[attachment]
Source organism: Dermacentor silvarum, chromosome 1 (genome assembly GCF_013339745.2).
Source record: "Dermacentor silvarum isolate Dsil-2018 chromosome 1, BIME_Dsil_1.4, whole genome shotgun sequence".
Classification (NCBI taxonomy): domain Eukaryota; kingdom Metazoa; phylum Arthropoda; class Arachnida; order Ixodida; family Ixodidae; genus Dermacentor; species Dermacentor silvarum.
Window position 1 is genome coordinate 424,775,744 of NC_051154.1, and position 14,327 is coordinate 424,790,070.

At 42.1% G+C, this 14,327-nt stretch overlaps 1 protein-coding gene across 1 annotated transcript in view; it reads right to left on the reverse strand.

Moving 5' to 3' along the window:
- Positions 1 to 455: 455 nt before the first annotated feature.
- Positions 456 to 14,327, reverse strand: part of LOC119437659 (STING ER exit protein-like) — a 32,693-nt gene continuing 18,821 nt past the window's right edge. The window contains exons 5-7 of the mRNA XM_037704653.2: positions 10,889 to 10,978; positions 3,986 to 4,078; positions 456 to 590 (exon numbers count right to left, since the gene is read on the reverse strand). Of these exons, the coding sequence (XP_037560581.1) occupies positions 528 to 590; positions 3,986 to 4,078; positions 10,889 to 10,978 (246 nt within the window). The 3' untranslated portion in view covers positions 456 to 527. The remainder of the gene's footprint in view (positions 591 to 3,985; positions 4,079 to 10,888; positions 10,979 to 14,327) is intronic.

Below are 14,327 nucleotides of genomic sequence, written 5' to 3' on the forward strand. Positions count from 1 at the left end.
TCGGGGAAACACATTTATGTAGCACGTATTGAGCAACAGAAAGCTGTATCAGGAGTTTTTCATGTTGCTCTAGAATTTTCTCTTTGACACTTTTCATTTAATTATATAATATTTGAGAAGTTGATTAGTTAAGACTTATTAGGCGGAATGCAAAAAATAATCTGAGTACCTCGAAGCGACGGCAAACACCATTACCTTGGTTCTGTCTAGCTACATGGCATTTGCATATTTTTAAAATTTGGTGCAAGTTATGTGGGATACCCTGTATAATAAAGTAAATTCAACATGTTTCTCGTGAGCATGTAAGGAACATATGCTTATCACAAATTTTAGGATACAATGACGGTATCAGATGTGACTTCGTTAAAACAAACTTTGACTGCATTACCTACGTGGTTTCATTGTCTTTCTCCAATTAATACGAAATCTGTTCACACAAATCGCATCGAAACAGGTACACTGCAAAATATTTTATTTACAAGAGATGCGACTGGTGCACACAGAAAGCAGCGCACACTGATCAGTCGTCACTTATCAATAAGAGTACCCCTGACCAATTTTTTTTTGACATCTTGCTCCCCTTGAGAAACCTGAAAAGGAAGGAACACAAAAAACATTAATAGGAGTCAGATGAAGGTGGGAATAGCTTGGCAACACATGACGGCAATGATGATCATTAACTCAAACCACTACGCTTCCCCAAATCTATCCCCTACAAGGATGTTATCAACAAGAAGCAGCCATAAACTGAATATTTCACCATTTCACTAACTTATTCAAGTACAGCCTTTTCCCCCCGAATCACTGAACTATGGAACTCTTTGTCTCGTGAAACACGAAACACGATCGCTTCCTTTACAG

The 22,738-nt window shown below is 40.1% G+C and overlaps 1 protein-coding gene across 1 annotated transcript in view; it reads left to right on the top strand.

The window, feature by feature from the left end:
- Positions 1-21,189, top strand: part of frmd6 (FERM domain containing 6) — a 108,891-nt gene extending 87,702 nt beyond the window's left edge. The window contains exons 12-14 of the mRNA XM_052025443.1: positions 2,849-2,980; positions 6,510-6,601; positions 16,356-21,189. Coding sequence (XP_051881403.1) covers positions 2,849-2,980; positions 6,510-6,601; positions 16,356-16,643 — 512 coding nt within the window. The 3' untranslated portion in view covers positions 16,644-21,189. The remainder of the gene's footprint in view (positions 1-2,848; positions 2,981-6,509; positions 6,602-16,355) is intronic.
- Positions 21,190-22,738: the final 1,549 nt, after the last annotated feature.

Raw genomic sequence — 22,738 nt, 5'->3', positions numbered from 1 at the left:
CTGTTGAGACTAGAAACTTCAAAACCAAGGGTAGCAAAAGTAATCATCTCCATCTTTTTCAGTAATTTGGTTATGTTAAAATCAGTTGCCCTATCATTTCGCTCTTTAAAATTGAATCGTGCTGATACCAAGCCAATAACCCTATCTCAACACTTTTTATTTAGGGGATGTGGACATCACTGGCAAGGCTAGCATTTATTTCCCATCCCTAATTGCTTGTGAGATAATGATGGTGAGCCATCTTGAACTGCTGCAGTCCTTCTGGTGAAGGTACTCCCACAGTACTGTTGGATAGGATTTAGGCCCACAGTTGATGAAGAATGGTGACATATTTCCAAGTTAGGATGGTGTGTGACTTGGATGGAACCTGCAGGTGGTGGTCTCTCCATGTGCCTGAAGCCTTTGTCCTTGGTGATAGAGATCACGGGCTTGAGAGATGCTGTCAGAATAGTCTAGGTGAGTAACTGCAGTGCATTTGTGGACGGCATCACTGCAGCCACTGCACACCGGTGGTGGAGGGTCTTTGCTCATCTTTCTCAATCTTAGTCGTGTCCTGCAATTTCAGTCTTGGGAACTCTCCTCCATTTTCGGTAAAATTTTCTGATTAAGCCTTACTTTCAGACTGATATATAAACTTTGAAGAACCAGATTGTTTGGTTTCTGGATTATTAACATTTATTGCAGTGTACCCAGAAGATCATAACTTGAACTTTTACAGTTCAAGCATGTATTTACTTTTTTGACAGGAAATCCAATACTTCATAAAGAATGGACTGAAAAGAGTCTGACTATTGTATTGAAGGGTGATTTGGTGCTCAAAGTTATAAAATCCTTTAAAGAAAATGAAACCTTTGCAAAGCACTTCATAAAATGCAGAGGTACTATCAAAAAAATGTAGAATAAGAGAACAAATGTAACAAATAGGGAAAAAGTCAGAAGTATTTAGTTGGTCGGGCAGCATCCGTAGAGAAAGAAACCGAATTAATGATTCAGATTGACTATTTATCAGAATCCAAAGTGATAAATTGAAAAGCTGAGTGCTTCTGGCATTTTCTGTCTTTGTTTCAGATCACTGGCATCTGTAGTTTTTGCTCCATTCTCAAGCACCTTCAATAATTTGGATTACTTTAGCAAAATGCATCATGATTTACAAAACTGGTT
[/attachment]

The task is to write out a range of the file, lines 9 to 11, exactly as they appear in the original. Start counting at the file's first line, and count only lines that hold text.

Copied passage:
Below are 14,327 nucleotides of genomic sequence, written 5' to 3' on the forward strand. Positions count from 1 at the left end.
TCGGGGAAACACATTTATGTAGCACGTATTGAGCAACAGAAAGCTGTATCAGGAGTTTTTCATGTTGCTCTAGAATTTTCTCTTTGACACTTTTCATTTAATTATATAATATTTGAGAAGTTGATTAGTTAAGACTTATTAGGCGGAATGCAAAAAATAATCTGAGTACCTCGAAGCGACGGCAAACACCATTACCTTGGTTCTGTCTAGCTACATGGCATTTGCATATTTTTAAAATTTGGTGCAAGTTATGTGGGATACCCTGTATAATAAAGTAAATTCAACATGTTTCTCGTGAGCATGTAAGGAACATATGCTTATCACAAATTTTAGGATACAATGACGGTATCAGATGTGACTTCGTTAAAACAAACTTTGACTGCATTACCTACGTGGTTTCATTGTCTTTCTCCAATTAATACGAAATCTGTTCACACAAATCGCATCGAAACAGGTACACTGCAAAATATTTTATTTACAAGAGATGCGACTGGTGCACACAGAAAGCAGCGCACACTGATCAGTCGTCACTTATCAATAAGAGTACCCCTGACCAATTTTTTTTTGACATCTTGCTCCCCTTGAGAAACCTGAAAAGGAAGGAACACAAAAAACATTAATAGGAGTCAGATGAAGGTGGGAATAGCTTGGCAACACATGACGGCAATGATGATCATTAACTCAAACCACTACGCTTCCCCAAATCTATCCCCTACAAGGATGTTATCAACAAGAAGCAGCCATAAACTGAATATTTCACCATTTCACTAACTTATTCAAGTACAGCCTTTTCCCCCCGAATCACTGAACTATGGAACTCTTTGTCTCGTGAAACACGAAACACGATCGCTTCCTTTACAG

The 22,738-nt window shown below is 40.1% G+C and overlaps 1 protein-coding gene across 1 annotated transcript in view; it reads left to right on the top strand.